what is a reliable source to find out the exact rates for different base currencies?

If the exact inverse rate is not published, but you have bid and ask values for the original, then the bid of the inverse should be the reciprocal of the ask, and vice-versa.

Also, can the difference be so significant that after doing a loop I end up with more money?

Only for very short time periods (if at all) - otherwise arbitrageurs would take advantage of this risk-free market by buying and selling the various currencies, which would bring the prices into equilibrium.

• Thanks for the reply, my interest is a little bit tangent from your answer, so I made some extra notes at the end of the question. I'd appreciate a second glance from you :) What you wrote makes perfect sense though, thanks again
– Hegi
Apr 1, 2021 at 2:35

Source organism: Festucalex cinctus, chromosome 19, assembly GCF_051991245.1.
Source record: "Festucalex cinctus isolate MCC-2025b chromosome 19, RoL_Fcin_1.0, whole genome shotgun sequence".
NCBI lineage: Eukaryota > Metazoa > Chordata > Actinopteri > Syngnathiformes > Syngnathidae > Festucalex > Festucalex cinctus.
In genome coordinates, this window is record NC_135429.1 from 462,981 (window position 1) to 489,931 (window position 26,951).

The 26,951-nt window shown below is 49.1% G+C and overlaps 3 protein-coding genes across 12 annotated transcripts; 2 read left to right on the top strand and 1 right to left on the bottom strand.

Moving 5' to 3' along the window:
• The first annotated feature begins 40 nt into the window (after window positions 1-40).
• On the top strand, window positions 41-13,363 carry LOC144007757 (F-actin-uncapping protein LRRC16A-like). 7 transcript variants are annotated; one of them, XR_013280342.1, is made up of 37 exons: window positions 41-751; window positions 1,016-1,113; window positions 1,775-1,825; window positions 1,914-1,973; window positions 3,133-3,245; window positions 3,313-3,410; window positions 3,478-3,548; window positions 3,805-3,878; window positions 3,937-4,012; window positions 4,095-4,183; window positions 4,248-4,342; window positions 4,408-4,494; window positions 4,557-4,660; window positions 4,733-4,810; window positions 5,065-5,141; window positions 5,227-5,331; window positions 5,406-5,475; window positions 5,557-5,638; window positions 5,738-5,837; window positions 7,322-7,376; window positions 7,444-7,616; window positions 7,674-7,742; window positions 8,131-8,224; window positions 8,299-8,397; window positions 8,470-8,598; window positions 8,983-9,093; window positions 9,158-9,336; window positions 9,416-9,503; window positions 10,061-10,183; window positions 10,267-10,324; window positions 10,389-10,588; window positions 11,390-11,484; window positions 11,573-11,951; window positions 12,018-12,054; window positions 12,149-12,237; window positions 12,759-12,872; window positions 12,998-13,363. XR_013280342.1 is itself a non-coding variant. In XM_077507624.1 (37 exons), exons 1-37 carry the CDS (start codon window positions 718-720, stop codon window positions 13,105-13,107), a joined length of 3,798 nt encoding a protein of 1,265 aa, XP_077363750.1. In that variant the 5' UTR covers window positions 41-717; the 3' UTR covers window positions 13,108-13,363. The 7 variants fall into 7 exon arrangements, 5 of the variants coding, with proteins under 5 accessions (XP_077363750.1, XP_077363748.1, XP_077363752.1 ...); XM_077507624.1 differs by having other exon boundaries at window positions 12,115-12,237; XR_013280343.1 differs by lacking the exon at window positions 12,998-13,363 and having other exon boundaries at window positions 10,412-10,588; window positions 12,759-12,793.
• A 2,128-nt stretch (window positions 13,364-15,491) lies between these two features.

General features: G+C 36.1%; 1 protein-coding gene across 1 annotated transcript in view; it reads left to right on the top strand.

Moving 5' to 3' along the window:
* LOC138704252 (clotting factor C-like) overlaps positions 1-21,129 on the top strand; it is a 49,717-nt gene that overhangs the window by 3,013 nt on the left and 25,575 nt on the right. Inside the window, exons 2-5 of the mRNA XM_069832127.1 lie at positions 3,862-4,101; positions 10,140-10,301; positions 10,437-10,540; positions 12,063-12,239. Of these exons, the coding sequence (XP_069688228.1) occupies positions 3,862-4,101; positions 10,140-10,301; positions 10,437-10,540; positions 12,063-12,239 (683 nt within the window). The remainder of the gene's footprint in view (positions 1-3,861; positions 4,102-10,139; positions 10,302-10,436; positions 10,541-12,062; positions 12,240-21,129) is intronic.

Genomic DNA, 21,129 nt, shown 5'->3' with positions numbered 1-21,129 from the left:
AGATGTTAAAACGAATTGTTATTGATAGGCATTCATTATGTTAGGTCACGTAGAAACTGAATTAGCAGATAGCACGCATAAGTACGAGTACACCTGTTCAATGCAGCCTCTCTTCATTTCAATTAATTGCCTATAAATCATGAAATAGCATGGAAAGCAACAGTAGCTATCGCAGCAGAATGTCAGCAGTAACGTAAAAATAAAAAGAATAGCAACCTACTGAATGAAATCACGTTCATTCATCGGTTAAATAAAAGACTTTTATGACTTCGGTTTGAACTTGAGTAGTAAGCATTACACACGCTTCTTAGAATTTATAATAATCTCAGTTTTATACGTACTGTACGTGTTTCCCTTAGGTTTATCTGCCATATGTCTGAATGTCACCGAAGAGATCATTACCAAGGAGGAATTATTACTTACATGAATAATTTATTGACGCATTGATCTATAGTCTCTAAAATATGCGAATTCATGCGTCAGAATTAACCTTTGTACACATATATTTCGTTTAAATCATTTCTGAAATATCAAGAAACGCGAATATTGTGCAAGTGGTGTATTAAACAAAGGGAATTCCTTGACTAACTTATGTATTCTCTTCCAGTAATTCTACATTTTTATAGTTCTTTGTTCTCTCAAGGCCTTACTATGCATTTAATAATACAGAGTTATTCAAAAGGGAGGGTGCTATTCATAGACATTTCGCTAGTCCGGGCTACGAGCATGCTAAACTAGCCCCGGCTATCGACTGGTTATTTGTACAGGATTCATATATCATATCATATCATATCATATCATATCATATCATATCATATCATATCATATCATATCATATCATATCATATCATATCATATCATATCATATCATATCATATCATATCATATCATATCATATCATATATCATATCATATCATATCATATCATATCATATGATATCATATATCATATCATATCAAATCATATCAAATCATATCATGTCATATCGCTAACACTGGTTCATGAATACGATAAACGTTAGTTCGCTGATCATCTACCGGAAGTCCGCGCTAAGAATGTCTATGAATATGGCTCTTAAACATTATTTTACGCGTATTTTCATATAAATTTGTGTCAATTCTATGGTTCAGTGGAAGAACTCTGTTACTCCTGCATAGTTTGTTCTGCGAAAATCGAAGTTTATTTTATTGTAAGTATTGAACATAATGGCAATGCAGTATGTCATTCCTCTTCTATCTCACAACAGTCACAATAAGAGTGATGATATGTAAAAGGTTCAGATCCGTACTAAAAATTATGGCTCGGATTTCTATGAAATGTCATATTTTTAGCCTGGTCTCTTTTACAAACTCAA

• hi @Hegi let me answer your question absolutely clearly: "In other words, where I am going at is something like this: is this 'base currency' a thing in exchange or not really?" NO. There's no such thing. People with currency X make bids to buy currency Y .. that's it. Apr 1, 2021 at 13:20
• Thanks @Fattie, after spending this much time trying to articulate my question - and failing to an extent - made me wonder if my trouble is partially because of what I am after doesn't really exists. Factoring in all the answers, I rest my case. Much appreciate your help!
– Hegi
Apr 1, 2021 at 13:27
• right! it does not exist. note that by all means you could nominally make one up. If USDEUR is 2 and USDCHF is 3, and you can't find a EURCHF on that exchange, sure, you could say that the implied EURCHF is "about" .66. Actually on markets "implied" is used a lot! Like every morning you hear that the implied opening (based on futures trading) for xyz stock index is such and such. In a sense what you are asking about is "implied" exchange bids and offers !!! Apr 1, 2021 at 13:46